In a recent interview, distinguished internist, cardiologist, and epidemiologist Dr. Peter McCullough shared how studies have indicated that synthetic mRNA from the Pfizer and Moderna experimental COVID vaccines may last permanently in the body, can also transfer to the unvaccinated, and is “changing the human genome.”
The Dallas-based physician has had a renowned career in the medical field, including authoring 677 articles in scientific peer-reviewed journals, and remains the most published individual in his field in history.
McCullough referenced an article of his where he cited a study by Helene Banoun showing that lipid nanoparticles that carry the mRNA spread throughout the body and “have been shown to be able to be excreted through body fluids (sweat, sputum, breast milk) and to pass the transplacental barrier.”
“And in a paper by Fertig and Colleagues, the messenger RNA is found circulating in blood for at least two weeks” (here), the physician told Gaw. “And the curves were not going down. That’s as long as they looked.”
He stated another paper “found messenger RNA in the vaccinated in lymph nodes for months. It looks like the body’s not clearing it out.”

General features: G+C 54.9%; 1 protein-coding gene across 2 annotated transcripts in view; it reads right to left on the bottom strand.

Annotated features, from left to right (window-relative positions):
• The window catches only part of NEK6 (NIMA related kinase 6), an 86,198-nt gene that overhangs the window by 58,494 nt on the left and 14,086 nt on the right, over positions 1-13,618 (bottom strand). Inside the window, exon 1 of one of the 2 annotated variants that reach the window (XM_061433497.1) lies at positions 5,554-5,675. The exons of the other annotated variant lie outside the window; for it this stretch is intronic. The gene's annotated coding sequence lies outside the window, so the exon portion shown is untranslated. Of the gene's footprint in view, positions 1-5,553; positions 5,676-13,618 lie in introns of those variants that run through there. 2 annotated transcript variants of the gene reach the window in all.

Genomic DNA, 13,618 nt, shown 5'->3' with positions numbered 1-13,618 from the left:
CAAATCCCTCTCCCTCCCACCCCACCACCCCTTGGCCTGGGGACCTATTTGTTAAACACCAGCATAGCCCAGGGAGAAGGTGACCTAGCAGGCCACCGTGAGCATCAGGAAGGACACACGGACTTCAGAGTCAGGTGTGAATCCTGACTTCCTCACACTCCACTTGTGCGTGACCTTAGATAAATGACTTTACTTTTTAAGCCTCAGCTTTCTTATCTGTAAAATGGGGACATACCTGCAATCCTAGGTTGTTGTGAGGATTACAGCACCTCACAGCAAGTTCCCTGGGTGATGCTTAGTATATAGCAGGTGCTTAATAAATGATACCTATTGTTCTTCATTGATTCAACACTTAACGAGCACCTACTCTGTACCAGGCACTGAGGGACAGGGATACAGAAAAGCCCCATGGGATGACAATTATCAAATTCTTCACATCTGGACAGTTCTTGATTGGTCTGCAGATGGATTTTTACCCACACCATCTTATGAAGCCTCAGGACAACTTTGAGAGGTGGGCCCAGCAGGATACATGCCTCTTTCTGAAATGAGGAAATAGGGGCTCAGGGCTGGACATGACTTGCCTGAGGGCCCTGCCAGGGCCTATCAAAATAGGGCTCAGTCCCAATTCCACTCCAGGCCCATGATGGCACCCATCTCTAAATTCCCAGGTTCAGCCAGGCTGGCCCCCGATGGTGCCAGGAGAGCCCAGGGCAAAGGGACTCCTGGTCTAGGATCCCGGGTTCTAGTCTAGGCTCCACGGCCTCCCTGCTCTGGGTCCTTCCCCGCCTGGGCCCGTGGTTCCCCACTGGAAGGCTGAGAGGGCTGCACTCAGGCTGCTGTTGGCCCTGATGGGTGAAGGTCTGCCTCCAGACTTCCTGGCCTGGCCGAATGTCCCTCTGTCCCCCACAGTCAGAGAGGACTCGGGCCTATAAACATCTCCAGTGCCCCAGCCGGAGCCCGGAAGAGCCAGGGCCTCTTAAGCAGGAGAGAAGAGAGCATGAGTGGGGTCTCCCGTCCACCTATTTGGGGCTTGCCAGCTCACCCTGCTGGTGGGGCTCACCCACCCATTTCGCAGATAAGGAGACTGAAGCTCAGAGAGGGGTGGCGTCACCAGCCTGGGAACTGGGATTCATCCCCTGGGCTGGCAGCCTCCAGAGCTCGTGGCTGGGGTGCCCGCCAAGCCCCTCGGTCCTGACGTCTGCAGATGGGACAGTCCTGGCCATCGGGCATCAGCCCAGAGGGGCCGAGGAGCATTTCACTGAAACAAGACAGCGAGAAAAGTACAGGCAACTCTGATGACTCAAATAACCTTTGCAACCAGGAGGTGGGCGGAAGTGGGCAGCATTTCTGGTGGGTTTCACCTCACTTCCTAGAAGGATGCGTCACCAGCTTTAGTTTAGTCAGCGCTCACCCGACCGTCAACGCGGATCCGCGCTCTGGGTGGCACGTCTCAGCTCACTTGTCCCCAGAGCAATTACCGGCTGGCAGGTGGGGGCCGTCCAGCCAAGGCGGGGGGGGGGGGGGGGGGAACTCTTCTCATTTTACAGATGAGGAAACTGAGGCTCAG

‘It looks like the messenger RNA IS transferring from the vaccinated to the unvaccinated’ ~ Dr Peter McCullough pic.twitter.com/qk4RcjHBZO
— Janey (@_Janey_J) December 1, 2022
Finally, another study “from Hanna and colleagues in JAMA showed that the messenger RNA is in the breast milk of ill-advised women who took the vaccine during pregnancy or afterwards,” he said.
Summarizing these thoughts, McCullough proposed the rhetorical question: “Could you actually take a vaccine inadvertently by close contact, kissing, sexual contact, [or] breastfeeding? It looks like the answer is ‘yes.’”
Furthermore, he explained that the mRNA has “never been demonstrated to actually leave the body. They look like they’re permanent, as well as the spike protein that’s produced after them. This is very disturbing.”
“This messenger RNA, it looks like it’s for keeps. Every shot is accumulating in the body with no ability for the body to get rid of it,” the former president of the Cardiorenal Society of America explained.
Discussing the ramifications of this, McCullough explained providing advice for his patients was very difficult. Having first advised his unvaccinated patients to “refrain from kissing and sexual contact with a vaccinated person” for 30 days, he extended it “to at least 90 days” and was considering extending it from that point forward.
“I know there’s married couples and all kinds of personal implications there,” he commented.